Today, April 3, 2019, reaffirming its commitment to full disclosure and integrity in the
state’s retail energy markets, the Pennsylvania Public Utility Commission (PUC) again is highlighting state regulations governing Marketing and Sales Practices for the Retail Residential Energy Market.
In a Secretarial Letter to competitive electric generation and natural gas suppliers (suppliers), consumer and small business advocates, the Commission provides guidance and reminders on sales and marketing practices for Pennsylvania’s retail residential energy market found at 52 Pa. Code, Chapter 111 – reiterating what is expected of suppliers in any sales and marketing activities and the PUC’s imposition of fines and penalties on suppliers for non-compliance with regulations.
The Commission’s Secretarial Letter addresses sales and marketing activities related to telemarketing, door-to-door sales, direct mail and electronic solicitations, and a supplier’s use of agents, vendors and/or contractors. The PUC continually monitors suppliers and their sales and marketing activities through both the PUC’s Office of Competitive Market Oversight and its Bureau of Consumer Services.
On March 14th and March 28th, the Commission moved to impose civil penalties and mandate certain remedial actions against multiple electric generation suppliers for violations of regulations governing door-to-door sales – including failure to conduct proper criminal background checks on third-party vendors, ignoring local permitting ordinances and failure to provide required notifications to state and local authorities.
Regarding door-to-door sales, the Commission again reminds consumers that in Pennsylvania, from April 1 through Sept. 30, hours for door-to-door sales and marketing expand one hour, from 9:00 a.m. to 8:00 p.m. When a local ordinance has stricter limitations, a supplier must comply with the local ordinance.
Additionally, the PUC continually advises consumers to immediately seek proper identification before engaging a salesperson. Regulations require agents who conduct door-to-door activities, or appear at public events, to wear an identification badge. The badge must:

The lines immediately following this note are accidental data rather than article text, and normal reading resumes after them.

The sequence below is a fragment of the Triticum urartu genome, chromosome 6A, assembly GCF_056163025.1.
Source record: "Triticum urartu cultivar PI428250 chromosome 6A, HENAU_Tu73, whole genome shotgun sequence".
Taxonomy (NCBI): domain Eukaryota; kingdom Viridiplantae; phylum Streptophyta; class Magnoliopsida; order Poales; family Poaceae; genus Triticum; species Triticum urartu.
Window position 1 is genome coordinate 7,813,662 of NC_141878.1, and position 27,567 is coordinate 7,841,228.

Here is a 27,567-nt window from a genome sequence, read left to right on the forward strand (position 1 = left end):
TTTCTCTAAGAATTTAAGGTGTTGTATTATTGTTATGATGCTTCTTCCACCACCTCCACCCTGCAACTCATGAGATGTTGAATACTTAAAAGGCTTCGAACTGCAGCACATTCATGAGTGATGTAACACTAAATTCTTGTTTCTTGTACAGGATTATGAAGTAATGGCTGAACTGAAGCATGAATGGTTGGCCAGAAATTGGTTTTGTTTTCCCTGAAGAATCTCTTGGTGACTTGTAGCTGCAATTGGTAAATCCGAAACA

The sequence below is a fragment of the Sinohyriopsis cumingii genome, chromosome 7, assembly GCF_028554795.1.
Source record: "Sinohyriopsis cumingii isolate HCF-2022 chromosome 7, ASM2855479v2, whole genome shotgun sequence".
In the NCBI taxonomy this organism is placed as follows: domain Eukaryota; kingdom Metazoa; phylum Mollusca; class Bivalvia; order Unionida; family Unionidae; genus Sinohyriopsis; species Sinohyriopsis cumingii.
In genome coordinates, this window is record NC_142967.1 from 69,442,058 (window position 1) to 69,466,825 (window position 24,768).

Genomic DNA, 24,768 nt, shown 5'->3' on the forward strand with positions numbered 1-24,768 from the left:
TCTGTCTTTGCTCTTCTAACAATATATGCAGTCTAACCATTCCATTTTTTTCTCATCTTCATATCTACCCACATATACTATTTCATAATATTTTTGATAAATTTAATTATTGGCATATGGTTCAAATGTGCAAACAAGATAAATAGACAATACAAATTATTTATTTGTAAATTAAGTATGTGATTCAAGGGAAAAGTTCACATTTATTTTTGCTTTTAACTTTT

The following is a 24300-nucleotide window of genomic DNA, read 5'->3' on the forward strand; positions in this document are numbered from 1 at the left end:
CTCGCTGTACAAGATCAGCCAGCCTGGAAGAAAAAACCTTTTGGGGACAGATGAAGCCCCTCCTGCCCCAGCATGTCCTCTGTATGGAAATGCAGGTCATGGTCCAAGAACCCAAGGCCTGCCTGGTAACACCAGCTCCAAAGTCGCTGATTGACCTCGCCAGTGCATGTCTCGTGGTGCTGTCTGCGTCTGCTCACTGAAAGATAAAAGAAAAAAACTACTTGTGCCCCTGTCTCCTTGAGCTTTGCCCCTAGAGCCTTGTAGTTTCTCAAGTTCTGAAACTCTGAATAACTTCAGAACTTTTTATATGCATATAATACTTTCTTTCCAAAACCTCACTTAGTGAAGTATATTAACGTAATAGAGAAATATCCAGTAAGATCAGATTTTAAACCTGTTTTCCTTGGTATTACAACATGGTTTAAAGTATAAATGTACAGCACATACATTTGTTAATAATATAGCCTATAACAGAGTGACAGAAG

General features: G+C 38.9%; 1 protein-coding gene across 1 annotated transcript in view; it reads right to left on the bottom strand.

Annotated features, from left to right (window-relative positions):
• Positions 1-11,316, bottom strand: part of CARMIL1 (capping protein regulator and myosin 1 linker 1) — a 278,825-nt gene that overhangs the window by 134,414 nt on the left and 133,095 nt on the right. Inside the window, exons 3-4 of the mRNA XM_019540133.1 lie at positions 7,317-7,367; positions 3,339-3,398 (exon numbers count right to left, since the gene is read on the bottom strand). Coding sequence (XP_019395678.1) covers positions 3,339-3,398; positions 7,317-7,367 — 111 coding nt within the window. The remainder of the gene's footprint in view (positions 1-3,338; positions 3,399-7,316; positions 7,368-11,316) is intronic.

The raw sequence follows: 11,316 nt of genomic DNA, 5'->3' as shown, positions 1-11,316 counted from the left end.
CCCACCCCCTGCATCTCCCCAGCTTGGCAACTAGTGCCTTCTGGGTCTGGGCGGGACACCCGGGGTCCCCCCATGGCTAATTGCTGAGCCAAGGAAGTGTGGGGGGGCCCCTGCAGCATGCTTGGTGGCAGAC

- Accurately identify the supplier, its trade name and logo;
- Display the agent’s photograph;
- Display the agent’s full name;
- Be prominently displayed; and
- Display a customer-service phone number for the supplier.
Upon first contact with a customer, an agent must identify himself by name, the energy supplier he represents, and the reason for the visit. Additionally, the agent must make clear that he is not working for – and is independent of – the customer’s local utility or any other supplier. The agent may not wear apparel or accessories – or even carry equipment containing branding elements – that suggests a relationship with a utility, government agency, or other supplier.
The PUC urges consumers to avoid intimidating sales pitches pressuring them to act now, reminding them that they are not required to choose a competitive supplier for their electricity or natural gas supply. However, should they elect to enter into a contract with a competitive supplier, residents should expect the following once the supplier’s sales agent completes a transaction:
- Before the agent leaves the residence, the customer should receive a copy of each signed or initialed document relating to the transaction;
- The agent must explain the supplier’s verification process that is used to confirm the customer’s intent to switch suppliers;
- The agent must provide the customer with a full disclosure statement with all contractual terms and conditions along with a shorter contract summary that highlights the most important terms; and
- Agents must remind customers that they may rescind the transaction within three business days after receiving the disclosure statement.
Agents must immediately leave a residence when requested to do so, and furthermore must honor a customer’s request to be exempted from future door-to-door sales and marketing activities. Upon receipt of such a request, the agent notifies the supplier, which removes the customer from their databases within two business days.
As for telemarketing calls, the Commission stressed that agents must immediately identify themselves, identify the supplier they are representing and the reason for the call –also stressing that state and federal “Do Not Call” lists and regulations apply to all suppliers and are intended to safeguard consumers on those lists from unwanted calls. In addition to Do Not Call list protections, suppliers are also required to honor requests from individual consumer to not be contacted again.
When facing an aggressive sales agent or suspecting a potential scam, consumers are encouraged to contact the PUC’s Bureau of Consumer Services at 1-800-692-7380, as well as alert their local utility. Consumers who feel threatened or are concerned about their safety should contact local authorities to report the incident.
Desire specific assistance regarding PUC matters, representation in transportation cases, ratemaking, contracts, real estate, or utility law, contact attorney Jeffrey A. Franklin at Prince Law Offices, P.C.